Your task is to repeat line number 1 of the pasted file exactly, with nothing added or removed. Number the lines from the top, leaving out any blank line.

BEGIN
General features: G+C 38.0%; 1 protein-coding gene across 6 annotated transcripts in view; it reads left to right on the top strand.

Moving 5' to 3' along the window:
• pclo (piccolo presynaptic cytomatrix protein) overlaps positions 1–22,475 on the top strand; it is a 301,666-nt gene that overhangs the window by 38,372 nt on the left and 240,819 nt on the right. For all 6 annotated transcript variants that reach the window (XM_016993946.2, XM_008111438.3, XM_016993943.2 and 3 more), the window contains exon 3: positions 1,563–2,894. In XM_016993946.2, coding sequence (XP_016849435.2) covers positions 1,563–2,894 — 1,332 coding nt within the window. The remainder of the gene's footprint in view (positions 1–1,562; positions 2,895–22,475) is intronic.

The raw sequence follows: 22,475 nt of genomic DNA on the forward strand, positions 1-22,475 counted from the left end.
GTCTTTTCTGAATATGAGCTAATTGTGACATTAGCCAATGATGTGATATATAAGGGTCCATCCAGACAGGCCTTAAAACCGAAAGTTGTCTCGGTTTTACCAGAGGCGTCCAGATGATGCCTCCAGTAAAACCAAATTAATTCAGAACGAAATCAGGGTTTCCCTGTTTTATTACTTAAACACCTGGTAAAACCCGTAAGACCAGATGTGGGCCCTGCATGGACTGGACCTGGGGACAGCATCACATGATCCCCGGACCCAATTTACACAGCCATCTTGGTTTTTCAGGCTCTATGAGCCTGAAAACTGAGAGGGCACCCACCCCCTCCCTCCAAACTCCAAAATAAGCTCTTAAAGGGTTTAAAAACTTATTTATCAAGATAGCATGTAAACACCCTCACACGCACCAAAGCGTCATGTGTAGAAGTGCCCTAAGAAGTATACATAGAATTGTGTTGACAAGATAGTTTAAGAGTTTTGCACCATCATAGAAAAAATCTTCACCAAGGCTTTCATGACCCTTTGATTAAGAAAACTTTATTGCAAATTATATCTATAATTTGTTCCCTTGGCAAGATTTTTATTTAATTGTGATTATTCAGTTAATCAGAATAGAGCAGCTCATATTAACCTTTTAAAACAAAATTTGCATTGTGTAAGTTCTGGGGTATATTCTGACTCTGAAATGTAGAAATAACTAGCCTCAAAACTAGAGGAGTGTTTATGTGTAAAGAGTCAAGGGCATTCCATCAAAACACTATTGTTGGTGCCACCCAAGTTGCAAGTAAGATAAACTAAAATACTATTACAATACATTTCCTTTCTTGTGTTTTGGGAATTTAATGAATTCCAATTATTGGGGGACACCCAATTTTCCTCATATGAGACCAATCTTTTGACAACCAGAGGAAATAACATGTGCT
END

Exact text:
General features: G+C 38.0%; 1 protein-coding gene across 6 annotated transcripts in view; it reads left to right on the top strand.